Dylan Alcott learns 5 new skills with Mable
Dylan Alcott says, “kickstart your 2021 by learning new skills”
Paralympian Dylan Alcott is taking advantage of the diverse and talented support workers on Mable by learning 5 new skills in 5 days. How’s that for a New Year’s resolution! He turned to the Mable platform and found independent support workers skilled in woodwork, music, languages, yoga and more!
With thousands of independent support workers across Australia there’s no end to the talent you can tap into to help achieve your 2021 goals – and learning new skills might be a great place to get started :
- Music or arts might help with mindfulness or a way to connect with your local art community
- New crafts could be the start of a journey towards opening a micro-business or working in a new industry
- And let’s not forget the boost in confidence that comes from mastering something new!
Dylan has shortlisted eight independent support workers based on the skills they can teach him, and with the help of the Mable community decided which five he try’s out!
Don’t forget, if you have an NDIS plan, it will always include your stated goals, objectives and aspirations. It’s important to remember your support should always be related to your stated goals and aspirations in your plan and meet the Reasonable and Necessary requirements defined by the NDIS.
Day 1: Pet Fashion
Well the verdict is in, and the first of five new skills that Dylan is learning this week is “pet fashion”. And it’s happening with the help of independent support workers he connected with on Mable!
Today Dylan meets with Sarah, who has worked for over 10 years in fashion and textiles production and has just the right tips for Dylan to try his hand at designing and making pet accessories for his buddy Sauce!
Learning a new craft can be a great way to refine those motor skills. Or could even be the start of a new business venture!
Day 2: Violoncello
Dylan’s Spotify playlist features an endless parade of his favourite music. But Dylan also knows that learning to play an instrument can be really therapeutic. He browsed the support worker profiles, interested to find someone who could teach him, and it didn’t even matter what the instrument was!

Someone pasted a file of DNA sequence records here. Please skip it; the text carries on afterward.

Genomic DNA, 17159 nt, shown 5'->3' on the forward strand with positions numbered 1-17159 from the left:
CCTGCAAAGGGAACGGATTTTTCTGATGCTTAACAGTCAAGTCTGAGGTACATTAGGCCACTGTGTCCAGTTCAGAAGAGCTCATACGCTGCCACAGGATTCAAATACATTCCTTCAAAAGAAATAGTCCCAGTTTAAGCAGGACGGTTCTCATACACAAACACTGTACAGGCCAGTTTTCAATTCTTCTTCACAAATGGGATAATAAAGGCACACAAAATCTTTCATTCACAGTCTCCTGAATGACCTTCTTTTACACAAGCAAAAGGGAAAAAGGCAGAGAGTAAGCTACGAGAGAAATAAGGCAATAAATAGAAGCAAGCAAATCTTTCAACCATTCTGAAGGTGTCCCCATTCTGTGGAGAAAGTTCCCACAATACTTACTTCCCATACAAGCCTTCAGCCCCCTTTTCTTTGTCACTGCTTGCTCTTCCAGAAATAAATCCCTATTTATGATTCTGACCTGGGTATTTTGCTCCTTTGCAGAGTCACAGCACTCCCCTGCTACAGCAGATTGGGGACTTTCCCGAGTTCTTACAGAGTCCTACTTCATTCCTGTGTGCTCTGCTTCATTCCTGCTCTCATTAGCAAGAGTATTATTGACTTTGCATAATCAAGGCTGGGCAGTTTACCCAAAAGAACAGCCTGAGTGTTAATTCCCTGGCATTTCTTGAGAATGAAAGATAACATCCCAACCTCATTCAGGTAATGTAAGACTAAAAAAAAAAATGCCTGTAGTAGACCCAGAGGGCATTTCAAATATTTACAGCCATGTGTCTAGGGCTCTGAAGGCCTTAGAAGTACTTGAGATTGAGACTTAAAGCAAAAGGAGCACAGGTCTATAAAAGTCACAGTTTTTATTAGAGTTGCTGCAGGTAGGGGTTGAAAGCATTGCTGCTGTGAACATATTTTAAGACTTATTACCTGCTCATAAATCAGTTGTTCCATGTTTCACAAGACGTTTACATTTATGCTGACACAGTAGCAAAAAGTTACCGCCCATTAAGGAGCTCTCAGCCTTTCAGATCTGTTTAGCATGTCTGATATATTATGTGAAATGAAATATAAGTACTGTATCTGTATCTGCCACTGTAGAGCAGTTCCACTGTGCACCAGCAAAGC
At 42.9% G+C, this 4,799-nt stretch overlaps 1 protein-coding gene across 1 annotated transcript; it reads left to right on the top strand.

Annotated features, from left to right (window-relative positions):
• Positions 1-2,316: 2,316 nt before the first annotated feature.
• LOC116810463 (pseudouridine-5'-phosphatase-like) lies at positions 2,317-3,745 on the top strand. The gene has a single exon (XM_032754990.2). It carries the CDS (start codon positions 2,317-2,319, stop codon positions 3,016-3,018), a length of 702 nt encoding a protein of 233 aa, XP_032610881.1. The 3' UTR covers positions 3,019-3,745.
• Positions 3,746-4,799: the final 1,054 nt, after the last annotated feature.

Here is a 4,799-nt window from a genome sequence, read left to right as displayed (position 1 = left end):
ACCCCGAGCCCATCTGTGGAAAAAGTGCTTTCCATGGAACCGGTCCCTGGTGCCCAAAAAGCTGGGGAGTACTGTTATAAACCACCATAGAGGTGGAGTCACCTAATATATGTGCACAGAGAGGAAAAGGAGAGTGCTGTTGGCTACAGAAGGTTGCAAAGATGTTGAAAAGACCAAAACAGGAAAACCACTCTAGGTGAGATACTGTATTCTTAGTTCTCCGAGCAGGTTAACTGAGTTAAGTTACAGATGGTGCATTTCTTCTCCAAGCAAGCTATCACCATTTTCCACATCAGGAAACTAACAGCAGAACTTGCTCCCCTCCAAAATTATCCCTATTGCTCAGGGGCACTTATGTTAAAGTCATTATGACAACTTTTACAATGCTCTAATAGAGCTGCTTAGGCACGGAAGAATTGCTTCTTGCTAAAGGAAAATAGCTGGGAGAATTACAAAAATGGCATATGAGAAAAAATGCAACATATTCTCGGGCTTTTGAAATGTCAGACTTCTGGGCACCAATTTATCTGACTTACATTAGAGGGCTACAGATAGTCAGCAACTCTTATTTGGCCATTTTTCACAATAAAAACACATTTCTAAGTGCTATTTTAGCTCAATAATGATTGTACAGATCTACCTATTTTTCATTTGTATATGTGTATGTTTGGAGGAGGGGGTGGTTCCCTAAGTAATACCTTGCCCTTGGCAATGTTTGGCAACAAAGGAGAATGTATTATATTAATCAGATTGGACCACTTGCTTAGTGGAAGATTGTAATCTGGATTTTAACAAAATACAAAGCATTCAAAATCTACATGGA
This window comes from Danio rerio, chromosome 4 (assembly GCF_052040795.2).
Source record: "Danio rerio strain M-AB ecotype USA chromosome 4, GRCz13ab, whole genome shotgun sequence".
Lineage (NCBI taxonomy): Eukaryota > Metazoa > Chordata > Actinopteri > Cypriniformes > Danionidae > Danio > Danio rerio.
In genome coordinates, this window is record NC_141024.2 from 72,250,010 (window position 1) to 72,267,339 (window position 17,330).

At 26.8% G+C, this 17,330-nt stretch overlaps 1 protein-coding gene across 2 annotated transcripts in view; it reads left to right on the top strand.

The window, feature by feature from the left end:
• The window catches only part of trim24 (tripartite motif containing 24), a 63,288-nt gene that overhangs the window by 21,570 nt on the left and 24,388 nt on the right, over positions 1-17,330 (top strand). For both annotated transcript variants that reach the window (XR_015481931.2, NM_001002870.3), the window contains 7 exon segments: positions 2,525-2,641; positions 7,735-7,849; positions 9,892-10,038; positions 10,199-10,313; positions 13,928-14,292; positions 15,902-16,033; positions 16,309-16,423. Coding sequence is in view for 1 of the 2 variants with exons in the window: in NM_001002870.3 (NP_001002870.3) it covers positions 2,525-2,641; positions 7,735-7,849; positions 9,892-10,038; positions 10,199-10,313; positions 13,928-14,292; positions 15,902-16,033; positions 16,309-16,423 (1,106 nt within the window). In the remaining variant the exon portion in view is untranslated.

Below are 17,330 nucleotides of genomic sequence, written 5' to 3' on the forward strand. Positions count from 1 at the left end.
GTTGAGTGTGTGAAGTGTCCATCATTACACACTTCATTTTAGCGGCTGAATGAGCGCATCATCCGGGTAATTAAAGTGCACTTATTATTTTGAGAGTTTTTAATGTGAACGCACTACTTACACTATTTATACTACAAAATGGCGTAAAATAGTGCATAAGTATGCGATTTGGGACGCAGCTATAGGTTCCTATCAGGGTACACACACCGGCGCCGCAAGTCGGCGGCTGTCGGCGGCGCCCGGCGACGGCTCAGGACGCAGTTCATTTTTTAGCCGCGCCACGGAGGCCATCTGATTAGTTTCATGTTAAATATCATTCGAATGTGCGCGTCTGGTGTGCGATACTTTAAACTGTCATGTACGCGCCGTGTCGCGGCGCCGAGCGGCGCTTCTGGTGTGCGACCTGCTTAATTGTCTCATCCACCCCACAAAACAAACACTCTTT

The result was Carmen, who has played and taught the violoncello for years and now offers her skills to people she meets through Mable. Dylan has been fascinated to find that learning to play is about so much more than managing to coax pretty-sounding notes from the violoncello.
“You’d be surprised how much you have to learn to concentrate and focus,” he says. “You have to maintain good posture too and for me, I’m always looking for ways to improve my physique and sitting up straight is good for you in so many ways.”
Carmen says that, in her experience, learning a musical instrument also opens the way for better social interaction in the community, such as playing in a local band or even as a soloist.
Day 3 – Japanese Culture
As a professional athlete, Dylan will be attending the Tokyo Olympics in 2021 so he’s keen to get a bit of insight into Japanese culture and learn a bit of the lingo.
“I think it’s important to show respect for a culture when you’re going somewhere overseas,” Dylan says. “This is part of my mental preparation for my Games experience because you can feel overwhelmed in a new place, especially where English is not widely used. That extra level of comfort will give me a bit of a sense of familiarity.”
Makayio has worked with lots of people on the Mable platform and says introducing them to the Japanese tea ceremony is a pleasure. “Teaching Dylan is an example of supporting my clients so that they can be more successful in their job.”
Day 4 – Painting
Looking for ways to relax and divert his mind away from stress and overwhelm, Dylan decided to explore art. “I’ve seen so many examples of people who’ve taken up art and it’s done them a world of good,” he explains. “So I wanted a piece of that action.”
Along came Charles, an abstract artist who teaches people he connects with on Mable how to create their very own works of art. From his very first lesson, Dylan discovered that he was quite the dab hand at painting and was pretty impressed with his innate skills. “Honestly, I thought art would be so different to what I usually do in my daily life that I wasn’t sure I’d be good at it, but it’s been amazing.”
Charles explains that art provides quiet time to be absorbed in something other than what usually keeps the brain occupied. “Oh, art is great for mental therapy, mindfulness and creative expression. It’s like good medicine and I find that once people get started, they never look back.”
Day 5 – Woodwork
Always looking for new ways to hone his skills, Dylan found out that woodworking helps to improve hand-eye coordination which is of major importance in tennis and basketball. He posted a job ad on Mable, calling for responses from support workers who could teach him a thing or two and heard from Peter.
“It’s been great!” Dylan says. “Working with wood is not just a practical skill, even though I’ve been able to learn how to fix a couple of things around home. I find it’s good mental therapy, makes you more creative and yes, the hand-eye coordination is definitely true.”
Peter has introduced plenty of people on Mable to woodworking and has found that they thoroughly enjoy the tactile experience of transforming the raw material into something interesting. “I’ve found people get a new sense of purpose, which lifts their spirits, gives them pride in themselves and opens them up more to family and friends. It’s an interesting socialiser, to be honest.”